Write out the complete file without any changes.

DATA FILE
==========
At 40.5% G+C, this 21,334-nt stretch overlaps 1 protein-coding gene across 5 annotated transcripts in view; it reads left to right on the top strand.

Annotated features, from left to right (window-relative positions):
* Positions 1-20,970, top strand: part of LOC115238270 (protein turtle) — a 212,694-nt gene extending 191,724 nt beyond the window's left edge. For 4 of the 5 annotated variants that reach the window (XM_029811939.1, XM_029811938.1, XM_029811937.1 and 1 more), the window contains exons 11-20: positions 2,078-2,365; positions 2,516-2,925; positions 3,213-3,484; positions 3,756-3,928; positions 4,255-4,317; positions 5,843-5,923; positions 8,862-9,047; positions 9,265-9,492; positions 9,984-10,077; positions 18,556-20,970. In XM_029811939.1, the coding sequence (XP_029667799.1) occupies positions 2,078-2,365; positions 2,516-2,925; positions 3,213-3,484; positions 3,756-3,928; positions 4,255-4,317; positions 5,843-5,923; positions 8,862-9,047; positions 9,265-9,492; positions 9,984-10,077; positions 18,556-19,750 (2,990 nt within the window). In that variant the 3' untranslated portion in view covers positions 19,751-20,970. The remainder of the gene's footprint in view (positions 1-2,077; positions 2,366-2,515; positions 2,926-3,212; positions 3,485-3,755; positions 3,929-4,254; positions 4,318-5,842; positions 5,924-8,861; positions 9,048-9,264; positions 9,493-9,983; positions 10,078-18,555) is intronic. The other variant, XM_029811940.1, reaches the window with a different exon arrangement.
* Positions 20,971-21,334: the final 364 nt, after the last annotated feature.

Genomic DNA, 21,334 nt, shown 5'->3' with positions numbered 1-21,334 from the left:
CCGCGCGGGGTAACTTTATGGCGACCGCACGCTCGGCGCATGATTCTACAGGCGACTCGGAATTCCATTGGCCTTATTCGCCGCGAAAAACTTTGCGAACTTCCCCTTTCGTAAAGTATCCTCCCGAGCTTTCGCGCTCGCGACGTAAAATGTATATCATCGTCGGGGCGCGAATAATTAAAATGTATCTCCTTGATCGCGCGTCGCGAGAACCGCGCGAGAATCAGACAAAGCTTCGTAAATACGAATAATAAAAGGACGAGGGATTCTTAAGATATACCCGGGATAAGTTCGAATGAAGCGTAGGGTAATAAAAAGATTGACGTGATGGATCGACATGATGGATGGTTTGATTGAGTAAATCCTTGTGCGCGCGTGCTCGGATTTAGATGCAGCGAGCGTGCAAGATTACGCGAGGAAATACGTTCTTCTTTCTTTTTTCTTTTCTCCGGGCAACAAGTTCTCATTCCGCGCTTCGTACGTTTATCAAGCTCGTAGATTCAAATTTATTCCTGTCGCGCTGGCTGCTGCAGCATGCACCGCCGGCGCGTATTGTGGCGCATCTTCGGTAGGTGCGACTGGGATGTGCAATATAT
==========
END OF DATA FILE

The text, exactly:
At 40.5% G+C, this 21,334-nt stretch overlaps 1 protein-coding gene across 5 annotated transcripts in view; it reads left to right on the top strand.

Annotated features, from left to right (window-relative positions):
* Positions 1-20,970, top strand: part of LOC115238270 (protein turtle) — a 212,694-nt gene extending 191,724 nt beyond the window's left edge. For 4 of the 5 annotated variants that reach the window (XM_029811939.1, XM_029811938.1, XM_029811937.1 and 1 more), the window contains exons 11-20: positions 2,078-2,365; positions 2,516-2,925; positions 3,213-3,484; positions 3,756-3,928; positions 4,255-4,317; positions 5,843-5,923; positions 8,862-9,047; positions 9,265-9,492; positions 9,984-10,077; positions 18,556-20,970. In XM_029811939.1, the coding sequence (XP_029667799.1) occupies positions 2,078-2,365; positions 2,516-2,925; positions 3,213-3,484; positions 3,756-3,928; positions 4,255-4,317; positions 5,843-5,923; positions 8,862-9,047; positions 9,265-9,492; positions 9,984-10,077; positions 18,556-19,750 (2,990 nt within the window). In that variant the 3' untranslated portion in view covers positions 19,751-20,970. The remainder of the gene's footprint in view (positions 1-2,077; positions 2,366-2,515; positions 2,926-3,212; positions 3,485-3,755; positions 3,929-4,254; positions 4,318-5,842; positions 5,924-8,861; positions 9,048-9,264; positions 9,493-9,983; positions 10,078-18,555) is intronic. The other variant, XM_029811940.1, reaches the window with a different exon arrangement.
* Positions 20,971-21,334: the final 364 nt, after the last annotated feature.

Genomic DNA, 21,334 nt, shown 5'->3' with positions numbered 1-21,334 from the left:
CCGCGCGGGGTAACTTTATGGCGACCGCACGCTCGGCGCATGATTCTACAGGCGACTCGGAATTCCATTGGCCTTATTCGCCGCGAAAAACTTTGCGAACTTCCCCTTTCGTAAAGTATCCTCCCGAGCTTTCGCGCTCGCGACGTAAAATGTATATCATCGTCGGGGCGCGAATAATTAAAATGTATCTCCTTGATCGCGCGTCGCGAGAACCGCGCGAGAATCAGACAAAGCTTCGTAAATACGAATAATAAAAGGACGAGGGATTCTTAAGATATACCCGGGATAAGTTCGAATGAAGCGTAGGGTAATAAAAAGATTGACGTGATGGATCGACATGATGGATGGTTTGATTGAGTAAATCCTTGTGCGCGCGTGCTCGGATTTAGATGCAGCGAGCGTGCAAGATTACGCGAGGAAATACGTTCTTCTTTCTTTTTTCTTTTCTCCGGGCAACAAGTTCTCATTCCGCGCTTCGTACGTTTATCAAGCTCGTAGATTCAAATTTATTCCTGTCGCGCTGGCTGCTGCAGCATGCACCGCCGGCGCGTATTGTGGCGCATCTTCGGTAGGTGCGACTGGGATGTGCAATATAT